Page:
Rosining new bow-hair: Any speed-up tips?

December 19, 2006 at 09:12 PM · I've been meaning to ask this for a while.

Rosining a bow with new hair makes me insane. The Pyramids were built in less time. Are there any tricks for speeding things up?

Replies (21)

December 19, 2006 at 09:12 PM · Have the luthier apply some powdered rosin when you pick up the bow....

December 19, 2006 at 09:13 PM · Another solution is to use a cello rosin. Cello rosin will adhere to the new hair easier. I wouldn't recommend regular use, as it (like most powdered rosin) tends to be a little grittier which can affect sound and it also tends to "dust" the front of your instrument more.

December 20, 2006 at 02:10 AM · Blow on the rosin as if you were trying to fog your glasses to clean them. Then apply rosin to hair...Works great !!!


December 20, 2006 at 03:39 AM · I wonder why my tech DIDN'T use powdered rosin. Is it typical to not do this unless specifically instructed to?

David, that "breathing on the rosin" trick actually works. thanks!

December 23, 2006 at 07:41 PM · Many bowmakers, don't apply rosin dust "by default" since it has some downsides. I've never heard of anyone who doesn't if you ask though, :) (Your sound will be gritty for a while, your instrument will have some dust on top, and it is not a good idea too mix rosin brands on the same hair, so the dust ideally should be out of the same brand you'd have on at home).

December 24, 2006 at 05:54 PM · To speed the process up simply move your hand faster when applying the rosin.

-Richard :).

December 25, 2006 at 09:09 PM · I know the previous guy meant to be entertaining. bit if you rosin FAST, you can end up with a crust of rosin. It's melting point is low enough that the friction of fast and vigorous rosining, especially if the temp is also warm, can melt the rosin onto the hair. Then you have to decide to live with the crusty/scratchy sound until you play enough of the crust off, or get the nice new hair cleaned already. Sue

December 25, 2006 at 10:21 PM · ^^^^^ Have had that happen to me :)... It is minor though and I play with it anyways :)...

December 26, 2006 at 12:45 AM · Mom always told me that if I rosined my bow really hard, constantly, I'd go blind.

(hit me, hit me now, I deserve it ..........)

December 26, 2006 at 12:58 AM · "Mom always told me that if I rosined my bow really hard, constantly, I'd go blind."

That's a myth, but it *is* true that rosining too much will make your sound scratchy. :^)

December 28, 2006 at 01:36 PM · Simply rub a piece of sandpaper or scratcch the surface of your rosin with something sharp. The idea is to create some rosin dust on the surface of the rosin block.

Oded Kishony

December 28, 2006 at 04:25 PM · I had two new bows, which would not take any rosin at first, and I got some tips for dealing with them:

(1) I used shampoo to wash the bow hair (unscrew the frog first) and rinse it thoroughly.

(2) I used a swiss knife to scratch the surface of my Tartini Green (kind of like using sandpaper except you don't waste any grain of the rosin) to make powder.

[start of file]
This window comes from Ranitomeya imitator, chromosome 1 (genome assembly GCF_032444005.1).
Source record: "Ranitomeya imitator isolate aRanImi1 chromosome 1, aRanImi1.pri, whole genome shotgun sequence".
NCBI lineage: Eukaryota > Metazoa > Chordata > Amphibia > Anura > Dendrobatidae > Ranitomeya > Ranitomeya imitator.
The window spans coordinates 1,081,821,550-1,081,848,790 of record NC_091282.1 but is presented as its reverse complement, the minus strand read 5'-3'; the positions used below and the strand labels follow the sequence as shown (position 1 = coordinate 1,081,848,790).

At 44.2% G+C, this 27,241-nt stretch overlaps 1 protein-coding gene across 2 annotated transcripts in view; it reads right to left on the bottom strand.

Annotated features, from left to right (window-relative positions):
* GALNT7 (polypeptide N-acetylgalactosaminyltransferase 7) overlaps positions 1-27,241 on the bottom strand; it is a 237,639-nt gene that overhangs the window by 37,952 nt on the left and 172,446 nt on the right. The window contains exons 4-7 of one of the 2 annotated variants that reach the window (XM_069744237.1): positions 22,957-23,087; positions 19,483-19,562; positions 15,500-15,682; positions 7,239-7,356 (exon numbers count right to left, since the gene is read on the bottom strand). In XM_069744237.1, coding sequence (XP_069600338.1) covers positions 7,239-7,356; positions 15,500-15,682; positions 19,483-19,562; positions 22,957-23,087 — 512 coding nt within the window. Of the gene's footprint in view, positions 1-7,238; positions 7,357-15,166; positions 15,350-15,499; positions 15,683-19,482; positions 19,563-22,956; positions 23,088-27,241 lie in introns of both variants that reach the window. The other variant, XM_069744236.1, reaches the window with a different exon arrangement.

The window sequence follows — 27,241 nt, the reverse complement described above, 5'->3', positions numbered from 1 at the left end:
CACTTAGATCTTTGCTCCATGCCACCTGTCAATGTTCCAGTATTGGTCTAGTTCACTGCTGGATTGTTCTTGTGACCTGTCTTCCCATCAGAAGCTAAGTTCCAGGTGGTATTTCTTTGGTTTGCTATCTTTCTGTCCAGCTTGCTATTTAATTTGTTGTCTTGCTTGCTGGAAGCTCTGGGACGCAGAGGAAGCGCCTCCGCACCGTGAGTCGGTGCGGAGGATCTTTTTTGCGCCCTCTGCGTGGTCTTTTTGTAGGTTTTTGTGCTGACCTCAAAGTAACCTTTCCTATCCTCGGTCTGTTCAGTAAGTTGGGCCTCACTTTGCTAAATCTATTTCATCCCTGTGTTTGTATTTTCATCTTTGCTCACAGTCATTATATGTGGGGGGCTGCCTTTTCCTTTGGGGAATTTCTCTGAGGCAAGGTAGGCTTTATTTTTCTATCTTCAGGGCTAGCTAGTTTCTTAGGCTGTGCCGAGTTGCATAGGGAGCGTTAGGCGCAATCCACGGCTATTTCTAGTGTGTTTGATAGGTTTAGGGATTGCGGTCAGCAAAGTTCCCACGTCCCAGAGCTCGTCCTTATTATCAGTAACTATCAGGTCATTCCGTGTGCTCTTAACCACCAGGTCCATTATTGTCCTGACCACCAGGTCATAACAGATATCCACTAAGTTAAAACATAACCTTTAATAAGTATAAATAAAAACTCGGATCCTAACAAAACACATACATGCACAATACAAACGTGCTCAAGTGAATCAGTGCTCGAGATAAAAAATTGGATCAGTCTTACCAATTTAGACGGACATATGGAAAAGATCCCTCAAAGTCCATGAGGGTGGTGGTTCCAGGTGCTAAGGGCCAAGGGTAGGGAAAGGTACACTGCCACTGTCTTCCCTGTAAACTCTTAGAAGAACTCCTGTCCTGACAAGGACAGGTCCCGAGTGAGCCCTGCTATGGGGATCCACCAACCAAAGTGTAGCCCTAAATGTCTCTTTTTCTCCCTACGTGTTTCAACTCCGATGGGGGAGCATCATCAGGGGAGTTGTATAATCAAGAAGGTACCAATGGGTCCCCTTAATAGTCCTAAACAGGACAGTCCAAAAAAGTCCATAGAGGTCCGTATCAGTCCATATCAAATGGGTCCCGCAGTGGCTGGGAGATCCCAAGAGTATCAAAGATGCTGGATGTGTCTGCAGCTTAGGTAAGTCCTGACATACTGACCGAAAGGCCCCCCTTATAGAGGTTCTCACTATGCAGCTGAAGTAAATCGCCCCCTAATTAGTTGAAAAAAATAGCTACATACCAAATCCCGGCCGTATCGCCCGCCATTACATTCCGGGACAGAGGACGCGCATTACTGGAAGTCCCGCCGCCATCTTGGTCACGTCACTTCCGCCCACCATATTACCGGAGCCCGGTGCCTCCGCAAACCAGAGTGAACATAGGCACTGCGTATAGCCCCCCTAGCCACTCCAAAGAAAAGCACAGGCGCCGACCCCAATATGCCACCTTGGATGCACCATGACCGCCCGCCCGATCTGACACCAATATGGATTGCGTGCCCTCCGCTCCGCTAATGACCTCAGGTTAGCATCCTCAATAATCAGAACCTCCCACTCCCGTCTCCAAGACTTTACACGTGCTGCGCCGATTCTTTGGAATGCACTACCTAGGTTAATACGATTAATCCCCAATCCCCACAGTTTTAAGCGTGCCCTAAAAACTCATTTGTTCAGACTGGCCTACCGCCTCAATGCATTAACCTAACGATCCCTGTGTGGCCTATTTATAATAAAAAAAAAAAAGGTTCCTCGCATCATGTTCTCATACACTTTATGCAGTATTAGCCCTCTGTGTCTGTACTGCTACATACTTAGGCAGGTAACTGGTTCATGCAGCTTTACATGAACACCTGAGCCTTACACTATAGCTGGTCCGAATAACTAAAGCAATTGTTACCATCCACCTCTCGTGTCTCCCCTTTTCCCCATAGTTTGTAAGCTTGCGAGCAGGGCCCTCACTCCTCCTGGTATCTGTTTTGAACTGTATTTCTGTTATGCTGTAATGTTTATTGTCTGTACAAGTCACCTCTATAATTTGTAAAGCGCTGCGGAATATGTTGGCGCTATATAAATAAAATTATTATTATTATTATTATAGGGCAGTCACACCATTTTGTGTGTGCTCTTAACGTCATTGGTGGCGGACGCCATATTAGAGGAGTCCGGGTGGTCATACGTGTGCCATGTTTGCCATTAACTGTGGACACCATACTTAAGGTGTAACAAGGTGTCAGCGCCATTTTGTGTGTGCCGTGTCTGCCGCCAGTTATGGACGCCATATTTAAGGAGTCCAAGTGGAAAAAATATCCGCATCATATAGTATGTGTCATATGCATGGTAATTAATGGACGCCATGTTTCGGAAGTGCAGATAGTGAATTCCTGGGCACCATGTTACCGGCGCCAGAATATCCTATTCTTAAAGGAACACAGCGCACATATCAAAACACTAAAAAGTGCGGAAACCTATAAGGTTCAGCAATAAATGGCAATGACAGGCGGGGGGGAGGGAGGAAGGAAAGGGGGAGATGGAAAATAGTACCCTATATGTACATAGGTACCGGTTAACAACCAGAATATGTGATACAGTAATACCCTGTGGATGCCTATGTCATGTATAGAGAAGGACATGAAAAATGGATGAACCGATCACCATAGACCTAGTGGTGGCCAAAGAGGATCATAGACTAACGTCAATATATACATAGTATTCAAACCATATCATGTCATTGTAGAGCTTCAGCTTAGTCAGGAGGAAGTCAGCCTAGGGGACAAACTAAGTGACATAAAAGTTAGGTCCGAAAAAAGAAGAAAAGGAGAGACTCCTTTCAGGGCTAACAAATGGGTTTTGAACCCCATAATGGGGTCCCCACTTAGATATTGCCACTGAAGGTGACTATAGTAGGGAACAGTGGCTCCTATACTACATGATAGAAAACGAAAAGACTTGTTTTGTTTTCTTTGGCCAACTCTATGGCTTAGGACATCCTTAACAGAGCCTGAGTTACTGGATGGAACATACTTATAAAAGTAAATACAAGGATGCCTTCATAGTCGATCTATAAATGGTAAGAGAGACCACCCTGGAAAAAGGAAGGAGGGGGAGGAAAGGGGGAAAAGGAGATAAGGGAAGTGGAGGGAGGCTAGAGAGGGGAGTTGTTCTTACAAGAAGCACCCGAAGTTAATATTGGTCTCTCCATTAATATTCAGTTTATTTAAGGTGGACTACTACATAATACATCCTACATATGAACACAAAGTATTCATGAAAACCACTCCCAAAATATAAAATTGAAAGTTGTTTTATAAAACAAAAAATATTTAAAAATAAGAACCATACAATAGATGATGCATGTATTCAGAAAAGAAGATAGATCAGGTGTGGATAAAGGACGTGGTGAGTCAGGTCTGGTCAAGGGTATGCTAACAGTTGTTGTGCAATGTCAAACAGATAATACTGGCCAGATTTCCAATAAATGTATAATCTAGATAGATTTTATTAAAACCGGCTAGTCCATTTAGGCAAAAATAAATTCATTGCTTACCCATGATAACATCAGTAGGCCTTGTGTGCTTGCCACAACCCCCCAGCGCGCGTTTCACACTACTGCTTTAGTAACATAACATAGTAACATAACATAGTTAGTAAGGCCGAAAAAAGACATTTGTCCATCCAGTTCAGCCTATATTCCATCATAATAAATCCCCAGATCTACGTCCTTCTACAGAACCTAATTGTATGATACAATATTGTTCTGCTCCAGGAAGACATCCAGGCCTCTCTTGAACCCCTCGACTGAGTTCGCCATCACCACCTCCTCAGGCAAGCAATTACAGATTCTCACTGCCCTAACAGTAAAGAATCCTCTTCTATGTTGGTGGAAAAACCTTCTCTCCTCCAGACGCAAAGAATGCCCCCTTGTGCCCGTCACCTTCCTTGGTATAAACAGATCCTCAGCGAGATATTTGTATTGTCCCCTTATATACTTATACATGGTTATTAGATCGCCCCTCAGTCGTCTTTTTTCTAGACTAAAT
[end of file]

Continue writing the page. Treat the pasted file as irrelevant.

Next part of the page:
Both worked, but washing is actually more effective.

December 28, 2006 at 04:50 PM · I never scratch the surface of a new rosin any more. That idea seems to have been around forever. I remember my teacher taking a key to a rosin top, as does the guy where a lot of my school students rent. I told him to STOP or else. Interesting topic, leverage. What most people end up with are chips that stick to the bow or the violin or in the case pocket... or little hair-catching grooves that take forever to wear away. I still say the best is to sit there and spend the annoying time it takes to get a new rosin working or to get enough on new hair to play. Sue

December 28, 2006 at 07:18 PM · Sue,

You might be wrong on this chip things. Nope. I didn't get that. In addition, if you have one bow to use and you have to apply rosin to it without using any "tips", my best wishes to you! You will need it. :-)

December 28, 2006 at 07:20 PM · Well, the breath thing sure works, and no danger of chips. (unless you have lungs like Neptune)

December 28, 2006 at 08:45 PM · I think the breath thing should be tested out after alcohol consumption to be more effective. :-)

December 29, 2006 at 01:22 AM · Couldn't hurt!

December 29, 2006 at 05:21 AM · Is the Shampooing the bow hair thing really safe. I just don't want my new hair falling off or being brittle or something. I am just worrying because my rehair cost me $40. Which really wasn't much but being a teen it is.

December 29, 2006 at 08:12 PM · Other than the dust for the first week after picking up my bows after re-hair, I have no problems with the "pre-dusting" method used my my bow guy. And "mixing rosin" doesn't seem to matter, either, although he says that some customers are concerned about that. I don't notice anything.

I'll have to try the "breathing on the rosin" trick some time if in a position of being the first to put rosin on new bow hair again.

December 29, 2006 at 09:13 PM · Hi Richard,

I tend to think if the pH value is right (neutral at 7 if I remember correctly), I don't think it should affect the hair. I might be wrong, and please correct me if anyone has real facts to back it up.

December 30, 2006 at 06:39 AM · I have found that the first trick is to use quality rosin. If you like dark rosin Salchow in NY makes a great rosin. If you like light, the Bernadel is very nice. If you start at the frog and work the rosin into the hair, you will find,with good rosin, you can bring the rosin out towards the weaker part of the bow. Also, start at the tip and work in as well. It should take no longer than 3 or 4 minutes.

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